Wednesday, July 31, 2013


“Order. Order!! I call the emergency meeting of the Blackheart Hollow School Library Committee to order. That includes you, Bobbie Sue.” Tawnee Patricia “Tea Party” Patterson waved her ceremonial gavel over her bouffant hairdo and glared menacingly at the assembled hoard, hot and bothered by the latest attack on the Bible, Country, and the American Way. “We are here to discuss this abomination, this communist, liberal, soul-deprived description of life in these here hollars, Mr. Pollock’s Knockemstiff, God-rest the souls of the poor folk who lived there way back. Amen.” So began last night's meeting at the All Saints Sinners’ Repent Holiness Church, as witnessed by your faithful reporter.

A voice from the back of the hall rang out, “Did you read it, Momma?”

T.P.’s eyes narrowed and focused on the mullet, then dipping down behind some shoulders in the back row. “Hell, no! But Fannie Lou at the library did, and she gave me a full report on this literary garbage. I want to call for an immediate BAN of this here book from our public and school library. And from the county and country, God willing.”

“Now wait a minute, T.," drawled Junior Junior, Jr. “I think we should discuss this here book.”

Despite holding pitchforks, placards, and burning tar-covered sticks, the assemblage nodded their reluctant approval. T.P. let out a huff, then a sigh, as she discovered her speedy railroading was slighted derailed. “You’ll see, you’ll see,” she shouted.

Minister Deacon Blackheart, of the forefather founding Blackhearts, raised his ample girth up from his committee chair and exclaimed: “This heretical collection of putrefaction makes people like us look as if we are all overweight poverty-ridden, drug-addled, sex-crazed, misogynistic, backwoods hillbillies with missing teeth and no ambition, reluctant to leave our insulated world, prejudiced and judgmental, gossipy and mean spirited, and eager for any scrap.”

“Tell it, preacher.”

“I mean, we gots some folks like that, for sure, but do we need to read about it in such terrifying stark and reviling detail, and with all those bad words besides? And many of the characters are kids! Just more proof that we need to come down harder on our chillums.”

“Amen, brother.”

“Of course, I probably would have conked a few of the sinning reprobates depicted in these stories myself. But, lawdy, people get away with murder and thieving and all sorts of affronts to the Good Book. Our chilluns do not need to read this type of offensive material. Older ones neither.”

T.P. looked with satisfaction at the assembled crowd, but was then forced to recognize Warner Reading, local English teacher. “Now, now folks,” he said, “this is actually a wonderfully written collection of fiction. Fiction, people. No doubt this excellent writer took some liberties, engaged in a bit of fantasy and exaggeration, and tried to capture a small smattering of sentimentalities common to our own hill folks. We may not be Kentucky or West Virginia, but we have some common types. And in the recent rampant rampage and decay of drugs and poverty and community destruction, that we are all aware of, his words often ring quite true, even if a little strident.” After rubbing the developing sunburn blistering on the back his neck, from x-ray glares of his neighbors, he continued, “Why, Pollock's writing is very strong, and perhaps should be a welcome metaphorical and insightful critique of life in SOME hollers. Perhaps we are afraid of seeing the victims for what they are. I liked the story of the young man who abuses the doll, only to be turned into a living doll himself. The actual Knockemstiff has been a ghost town for many years, so the folks Pollock populated it with are figments of his fertile imagination, though I hope his family and friends are forgiving.“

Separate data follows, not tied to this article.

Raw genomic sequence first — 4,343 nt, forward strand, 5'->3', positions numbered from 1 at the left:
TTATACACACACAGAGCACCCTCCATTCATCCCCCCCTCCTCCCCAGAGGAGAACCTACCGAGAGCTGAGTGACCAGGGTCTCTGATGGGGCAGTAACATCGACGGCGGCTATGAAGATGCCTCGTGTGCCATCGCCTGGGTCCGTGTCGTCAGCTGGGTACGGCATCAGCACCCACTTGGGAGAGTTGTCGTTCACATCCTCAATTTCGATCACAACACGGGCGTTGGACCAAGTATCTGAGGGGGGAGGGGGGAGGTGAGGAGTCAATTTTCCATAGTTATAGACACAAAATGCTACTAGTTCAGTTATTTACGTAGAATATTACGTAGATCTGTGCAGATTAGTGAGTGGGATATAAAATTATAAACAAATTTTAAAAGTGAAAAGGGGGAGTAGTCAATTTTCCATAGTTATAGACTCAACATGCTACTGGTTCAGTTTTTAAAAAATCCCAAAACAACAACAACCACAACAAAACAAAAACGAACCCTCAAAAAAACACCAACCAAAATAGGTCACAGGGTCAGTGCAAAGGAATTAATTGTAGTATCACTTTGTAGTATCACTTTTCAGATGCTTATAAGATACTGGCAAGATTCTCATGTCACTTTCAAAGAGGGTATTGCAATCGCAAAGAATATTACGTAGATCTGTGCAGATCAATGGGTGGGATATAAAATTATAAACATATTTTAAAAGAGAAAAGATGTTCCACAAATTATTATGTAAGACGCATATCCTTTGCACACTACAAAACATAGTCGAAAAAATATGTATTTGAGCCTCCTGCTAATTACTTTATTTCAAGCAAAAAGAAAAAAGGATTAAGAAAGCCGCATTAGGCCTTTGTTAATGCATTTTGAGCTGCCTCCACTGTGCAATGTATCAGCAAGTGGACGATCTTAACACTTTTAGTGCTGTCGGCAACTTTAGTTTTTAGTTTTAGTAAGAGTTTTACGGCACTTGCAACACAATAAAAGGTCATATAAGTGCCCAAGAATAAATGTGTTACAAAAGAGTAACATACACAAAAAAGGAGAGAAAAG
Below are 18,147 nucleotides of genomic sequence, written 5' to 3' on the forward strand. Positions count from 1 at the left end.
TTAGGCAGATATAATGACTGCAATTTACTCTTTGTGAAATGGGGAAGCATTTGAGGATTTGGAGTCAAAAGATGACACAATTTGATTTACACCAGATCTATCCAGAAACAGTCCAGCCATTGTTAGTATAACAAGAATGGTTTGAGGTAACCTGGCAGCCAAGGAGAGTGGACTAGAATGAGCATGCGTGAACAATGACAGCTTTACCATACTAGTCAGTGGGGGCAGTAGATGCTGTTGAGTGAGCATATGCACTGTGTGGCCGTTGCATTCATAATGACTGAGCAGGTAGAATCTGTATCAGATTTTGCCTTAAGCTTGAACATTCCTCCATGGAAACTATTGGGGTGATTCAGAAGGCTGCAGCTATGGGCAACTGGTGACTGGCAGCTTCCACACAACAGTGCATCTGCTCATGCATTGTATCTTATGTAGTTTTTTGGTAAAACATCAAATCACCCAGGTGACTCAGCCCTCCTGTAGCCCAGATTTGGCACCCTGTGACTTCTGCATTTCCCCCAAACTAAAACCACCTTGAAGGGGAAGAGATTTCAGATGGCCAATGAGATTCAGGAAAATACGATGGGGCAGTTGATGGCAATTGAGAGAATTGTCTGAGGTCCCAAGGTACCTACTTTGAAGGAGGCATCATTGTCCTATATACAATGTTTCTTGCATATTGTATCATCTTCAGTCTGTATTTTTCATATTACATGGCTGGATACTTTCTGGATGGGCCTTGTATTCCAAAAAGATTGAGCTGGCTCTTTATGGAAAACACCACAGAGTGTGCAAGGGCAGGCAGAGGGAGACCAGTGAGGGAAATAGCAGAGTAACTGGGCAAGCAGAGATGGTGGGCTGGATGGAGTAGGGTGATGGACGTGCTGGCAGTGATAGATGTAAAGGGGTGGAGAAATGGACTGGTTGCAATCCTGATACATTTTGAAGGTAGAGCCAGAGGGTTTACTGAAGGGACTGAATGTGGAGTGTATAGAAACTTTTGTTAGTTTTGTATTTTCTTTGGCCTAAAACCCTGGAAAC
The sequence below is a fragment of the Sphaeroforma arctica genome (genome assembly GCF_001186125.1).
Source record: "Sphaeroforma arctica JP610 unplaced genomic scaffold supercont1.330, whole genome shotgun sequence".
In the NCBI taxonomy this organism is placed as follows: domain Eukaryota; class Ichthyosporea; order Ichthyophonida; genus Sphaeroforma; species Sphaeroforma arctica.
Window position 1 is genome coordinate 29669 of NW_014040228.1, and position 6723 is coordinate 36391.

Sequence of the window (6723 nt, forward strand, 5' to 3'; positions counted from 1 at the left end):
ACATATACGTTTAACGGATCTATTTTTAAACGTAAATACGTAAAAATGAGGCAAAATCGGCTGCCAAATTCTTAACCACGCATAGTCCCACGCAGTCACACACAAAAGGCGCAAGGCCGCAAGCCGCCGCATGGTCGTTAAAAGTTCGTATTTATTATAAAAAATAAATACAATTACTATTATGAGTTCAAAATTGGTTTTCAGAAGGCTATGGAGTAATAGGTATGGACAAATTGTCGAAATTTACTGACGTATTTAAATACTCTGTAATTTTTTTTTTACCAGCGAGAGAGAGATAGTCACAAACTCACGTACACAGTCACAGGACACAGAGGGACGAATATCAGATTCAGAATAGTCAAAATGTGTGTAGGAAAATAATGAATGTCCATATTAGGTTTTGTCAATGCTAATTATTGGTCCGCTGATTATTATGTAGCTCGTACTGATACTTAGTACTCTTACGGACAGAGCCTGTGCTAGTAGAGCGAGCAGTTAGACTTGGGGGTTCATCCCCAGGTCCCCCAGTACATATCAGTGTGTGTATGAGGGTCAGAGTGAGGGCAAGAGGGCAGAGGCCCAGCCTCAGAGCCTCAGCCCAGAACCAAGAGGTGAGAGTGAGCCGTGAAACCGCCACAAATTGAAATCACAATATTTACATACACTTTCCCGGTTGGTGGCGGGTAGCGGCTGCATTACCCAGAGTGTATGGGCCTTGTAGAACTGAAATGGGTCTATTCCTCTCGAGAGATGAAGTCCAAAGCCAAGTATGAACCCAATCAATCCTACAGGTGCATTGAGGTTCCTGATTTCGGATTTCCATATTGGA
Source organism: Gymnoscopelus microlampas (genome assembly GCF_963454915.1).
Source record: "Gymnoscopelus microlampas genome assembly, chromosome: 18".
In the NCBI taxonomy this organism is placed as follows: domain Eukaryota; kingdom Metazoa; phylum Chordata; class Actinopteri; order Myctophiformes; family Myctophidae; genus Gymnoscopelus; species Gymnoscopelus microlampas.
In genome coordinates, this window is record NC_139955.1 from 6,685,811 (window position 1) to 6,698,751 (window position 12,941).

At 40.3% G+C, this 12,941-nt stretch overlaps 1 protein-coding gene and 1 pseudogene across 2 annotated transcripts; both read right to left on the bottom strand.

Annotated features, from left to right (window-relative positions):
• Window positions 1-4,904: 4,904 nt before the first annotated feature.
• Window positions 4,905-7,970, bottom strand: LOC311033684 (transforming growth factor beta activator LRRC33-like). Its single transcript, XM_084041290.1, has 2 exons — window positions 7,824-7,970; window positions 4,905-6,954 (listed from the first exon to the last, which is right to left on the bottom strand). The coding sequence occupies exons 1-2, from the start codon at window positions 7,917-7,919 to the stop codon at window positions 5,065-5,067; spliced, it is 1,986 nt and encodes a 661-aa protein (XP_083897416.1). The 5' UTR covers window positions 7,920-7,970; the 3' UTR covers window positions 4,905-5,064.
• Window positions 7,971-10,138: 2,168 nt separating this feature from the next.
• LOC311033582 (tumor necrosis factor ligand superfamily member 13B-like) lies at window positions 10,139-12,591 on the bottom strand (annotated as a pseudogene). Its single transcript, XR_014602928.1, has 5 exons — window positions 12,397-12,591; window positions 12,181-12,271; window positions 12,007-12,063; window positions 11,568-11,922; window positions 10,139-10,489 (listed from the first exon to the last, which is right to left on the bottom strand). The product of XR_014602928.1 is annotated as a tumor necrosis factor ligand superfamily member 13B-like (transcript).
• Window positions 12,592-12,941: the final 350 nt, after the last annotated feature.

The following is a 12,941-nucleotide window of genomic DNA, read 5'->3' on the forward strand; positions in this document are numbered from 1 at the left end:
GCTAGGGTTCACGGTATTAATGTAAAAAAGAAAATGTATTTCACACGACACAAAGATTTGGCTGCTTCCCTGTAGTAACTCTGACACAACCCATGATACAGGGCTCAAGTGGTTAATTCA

A voice from the crowd asked, “What is the sudden interest in us anyway. Have you seen that Justified? Or read that Winters Bone guy? This stuff is bleak, bleak, bleak! Yeah, he writes purty good and tells a good yarn for some late-to-the-party author, but is there no happiness to be found? Other than an occasionally spark of drug-induced thrill? One wonders if the reader should be mortified or laughing his ass off. Excuse me, T.P.”

The professor replied: "Well, he sure is well grounded in the area and the hardships of low paid employment at rough work. I can't speak to his knowledge of the sordid side of life, but a lot rings true. One can certainly be horrified by the way supposedly God-fearing people treat their spouses and family and friends. I think these shorts stories, even if they raise concerns, are a wonderful addition to the growing body of Appalachian literature."